Lead Paint found in Thomas the Tank Engines

Think buying high end toys is safe for the kids?

The affected Thomas toys were manufactured in China, which has come under fire recently for exporting a variety of goods, from pet food to toothpaste, that may pose safety or health hazards. “These are not cheap, plastic McDonald’s toys,” said Marian Goldstein of Maplewood, N.J., who spent more than $1,000 on her son’s Thomas collection, for toys that can cost $10 to $70 apiece. “But these are what is supposed to be a high-quality children’s toy.”

I’ve heard in the past that red paint or dye from Chinese products often have lead in it, but I haven’t seen that in American press, yet.

Also, the tail end of another story in the Health section of the NY Times about diethylene glycol (a poison found in anti-freeze) turning up mislabeled and poisoning people around the world.

In 1995, the same year babies began to die in Haiti, 284 barrels of a chemical labeled glycerin arrived in New York on container ships. Although the chemical was not intended for use in drugs, it was labeled 98 percent pure. An official with the company that bought the barrels, Dastech International, of Great Neck, N.Y., would later say, “It smelled like glycerin, it looked like glycerin.” But after one of its customers complained, Dastech took a closer look.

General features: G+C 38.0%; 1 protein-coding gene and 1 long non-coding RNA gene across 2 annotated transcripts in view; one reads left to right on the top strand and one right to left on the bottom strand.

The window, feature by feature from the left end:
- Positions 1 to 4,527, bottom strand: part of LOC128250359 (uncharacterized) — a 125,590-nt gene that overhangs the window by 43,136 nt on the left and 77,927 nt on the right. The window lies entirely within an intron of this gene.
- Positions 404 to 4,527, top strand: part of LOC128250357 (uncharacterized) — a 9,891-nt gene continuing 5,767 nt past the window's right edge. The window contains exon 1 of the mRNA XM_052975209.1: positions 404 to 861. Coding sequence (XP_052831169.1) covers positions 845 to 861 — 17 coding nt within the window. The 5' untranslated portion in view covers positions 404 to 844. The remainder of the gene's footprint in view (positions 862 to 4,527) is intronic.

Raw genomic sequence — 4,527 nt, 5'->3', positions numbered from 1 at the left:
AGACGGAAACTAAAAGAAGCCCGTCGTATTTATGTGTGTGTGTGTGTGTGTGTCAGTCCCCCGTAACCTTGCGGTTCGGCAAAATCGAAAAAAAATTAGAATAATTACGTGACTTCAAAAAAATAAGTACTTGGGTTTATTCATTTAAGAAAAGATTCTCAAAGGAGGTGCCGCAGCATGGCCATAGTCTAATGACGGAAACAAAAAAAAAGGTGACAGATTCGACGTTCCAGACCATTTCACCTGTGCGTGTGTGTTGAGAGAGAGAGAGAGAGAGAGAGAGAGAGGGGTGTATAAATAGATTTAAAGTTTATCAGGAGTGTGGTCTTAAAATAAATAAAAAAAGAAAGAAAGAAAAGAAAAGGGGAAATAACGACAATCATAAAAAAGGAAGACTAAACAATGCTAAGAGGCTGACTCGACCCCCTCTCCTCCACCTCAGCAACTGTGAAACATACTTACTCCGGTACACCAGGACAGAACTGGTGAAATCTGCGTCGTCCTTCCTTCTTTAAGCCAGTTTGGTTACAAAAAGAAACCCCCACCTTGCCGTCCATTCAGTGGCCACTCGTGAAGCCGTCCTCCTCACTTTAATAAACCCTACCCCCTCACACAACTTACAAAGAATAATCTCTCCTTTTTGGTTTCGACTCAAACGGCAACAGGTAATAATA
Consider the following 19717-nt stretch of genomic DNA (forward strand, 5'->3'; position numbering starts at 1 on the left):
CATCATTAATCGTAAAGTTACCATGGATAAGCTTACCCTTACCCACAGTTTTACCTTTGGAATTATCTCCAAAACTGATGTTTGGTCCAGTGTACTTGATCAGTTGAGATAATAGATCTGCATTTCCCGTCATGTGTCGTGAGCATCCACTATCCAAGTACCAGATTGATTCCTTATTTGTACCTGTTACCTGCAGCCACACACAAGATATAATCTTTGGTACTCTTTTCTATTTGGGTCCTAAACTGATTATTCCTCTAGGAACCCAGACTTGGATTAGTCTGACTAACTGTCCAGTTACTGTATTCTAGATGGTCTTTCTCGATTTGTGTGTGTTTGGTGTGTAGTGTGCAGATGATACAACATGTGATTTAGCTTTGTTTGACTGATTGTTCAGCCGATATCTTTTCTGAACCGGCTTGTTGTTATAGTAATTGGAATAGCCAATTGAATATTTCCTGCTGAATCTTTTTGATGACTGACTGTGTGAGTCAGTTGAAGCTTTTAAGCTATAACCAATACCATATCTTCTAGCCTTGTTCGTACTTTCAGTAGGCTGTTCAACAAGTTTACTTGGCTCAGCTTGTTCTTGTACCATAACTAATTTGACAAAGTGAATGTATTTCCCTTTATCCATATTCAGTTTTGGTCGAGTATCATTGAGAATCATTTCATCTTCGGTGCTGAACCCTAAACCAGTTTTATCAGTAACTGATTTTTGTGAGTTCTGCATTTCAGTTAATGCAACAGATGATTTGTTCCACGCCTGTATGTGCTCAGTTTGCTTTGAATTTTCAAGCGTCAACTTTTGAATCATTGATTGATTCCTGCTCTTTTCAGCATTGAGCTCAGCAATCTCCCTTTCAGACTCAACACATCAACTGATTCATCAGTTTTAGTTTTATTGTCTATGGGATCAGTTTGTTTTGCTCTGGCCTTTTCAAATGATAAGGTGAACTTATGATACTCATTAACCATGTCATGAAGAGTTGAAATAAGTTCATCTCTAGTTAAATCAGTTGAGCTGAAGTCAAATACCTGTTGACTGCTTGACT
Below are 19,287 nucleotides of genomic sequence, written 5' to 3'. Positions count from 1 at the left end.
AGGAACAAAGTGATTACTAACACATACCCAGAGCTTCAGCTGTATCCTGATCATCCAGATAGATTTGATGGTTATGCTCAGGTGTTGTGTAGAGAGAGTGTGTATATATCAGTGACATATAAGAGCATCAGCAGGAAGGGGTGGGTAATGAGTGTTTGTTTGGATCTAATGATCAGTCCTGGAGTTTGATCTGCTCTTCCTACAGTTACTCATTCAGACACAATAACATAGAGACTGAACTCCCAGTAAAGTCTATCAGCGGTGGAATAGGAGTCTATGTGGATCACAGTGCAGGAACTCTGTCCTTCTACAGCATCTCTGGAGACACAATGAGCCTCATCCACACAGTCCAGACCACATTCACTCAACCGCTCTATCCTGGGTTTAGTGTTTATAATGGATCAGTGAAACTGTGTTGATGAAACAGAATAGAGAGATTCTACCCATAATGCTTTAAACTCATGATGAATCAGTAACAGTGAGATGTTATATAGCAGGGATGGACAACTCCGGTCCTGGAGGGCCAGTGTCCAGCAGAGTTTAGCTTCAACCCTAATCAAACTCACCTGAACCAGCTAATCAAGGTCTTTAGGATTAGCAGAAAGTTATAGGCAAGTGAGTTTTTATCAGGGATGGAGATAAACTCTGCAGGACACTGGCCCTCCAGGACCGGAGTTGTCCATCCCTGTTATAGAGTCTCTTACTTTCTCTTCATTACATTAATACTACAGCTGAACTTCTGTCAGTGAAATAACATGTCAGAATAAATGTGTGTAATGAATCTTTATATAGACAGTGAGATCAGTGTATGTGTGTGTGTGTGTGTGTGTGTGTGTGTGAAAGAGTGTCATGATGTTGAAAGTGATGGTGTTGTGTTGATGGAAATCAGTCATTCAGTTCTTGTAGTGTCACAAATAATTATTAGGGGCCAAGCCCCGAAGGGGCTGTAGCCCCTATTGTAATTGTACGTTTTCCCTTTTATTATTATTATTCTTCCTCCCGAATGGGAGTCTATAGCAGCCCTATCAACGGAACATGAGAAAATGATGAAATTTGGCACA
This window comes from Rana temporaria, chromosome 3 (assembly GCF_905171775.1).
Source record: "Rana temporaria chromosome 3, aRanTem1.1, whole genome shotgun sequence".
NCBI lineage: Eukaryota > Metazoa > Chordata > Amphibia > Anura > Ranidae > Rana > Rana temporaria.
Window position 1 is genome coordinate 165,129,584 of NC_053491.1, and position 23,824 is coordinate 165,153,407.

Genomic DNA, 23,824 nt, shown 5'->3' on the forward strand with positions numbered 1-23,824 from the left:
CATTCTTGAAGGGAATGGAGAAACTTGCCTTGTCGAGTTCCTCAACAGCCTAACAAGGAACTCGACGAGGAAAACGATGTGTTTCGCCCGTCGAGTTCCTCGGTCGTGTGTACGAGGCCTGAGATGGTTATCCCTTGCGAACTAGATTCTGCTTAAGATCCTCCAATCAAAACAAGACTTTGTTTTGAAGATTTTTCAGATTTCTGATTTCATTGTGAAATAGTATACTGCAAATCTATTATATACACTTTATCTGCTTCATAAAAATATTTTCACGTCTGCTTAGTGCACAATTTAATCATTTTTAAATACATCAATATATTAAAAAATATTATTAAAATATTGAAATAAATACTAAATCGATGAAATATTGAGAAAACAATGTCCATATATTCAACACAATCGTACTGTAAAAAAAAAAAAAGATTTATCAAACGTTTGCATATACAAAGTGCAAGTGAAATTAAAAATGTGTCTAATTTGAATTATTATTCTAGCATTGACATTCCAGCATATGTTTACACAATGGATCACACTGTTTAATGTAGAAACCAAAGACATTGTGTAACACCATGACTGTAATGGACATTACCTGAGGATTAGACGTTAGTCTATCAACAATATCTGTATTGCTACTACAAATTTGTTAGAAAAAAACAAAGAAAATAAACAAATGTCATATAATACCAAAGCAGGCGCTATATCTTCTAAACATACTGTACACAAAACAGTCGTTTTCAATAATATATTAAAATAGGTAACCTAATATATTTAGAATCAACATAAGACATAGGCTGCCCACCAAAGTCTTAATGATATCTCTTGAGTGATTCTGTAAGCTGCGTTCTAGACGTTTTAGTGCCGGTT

Although the chemical was labeled 98 percent pure glycerin, Dastech said in court records that the syrup actually contained sugar compounds — as well as diethylene glycol.

The exporter was Sinochem. Claiming that it was fleeced, Dastech tried to get its money back from the broker who arranged the sale, court records show.

It never did.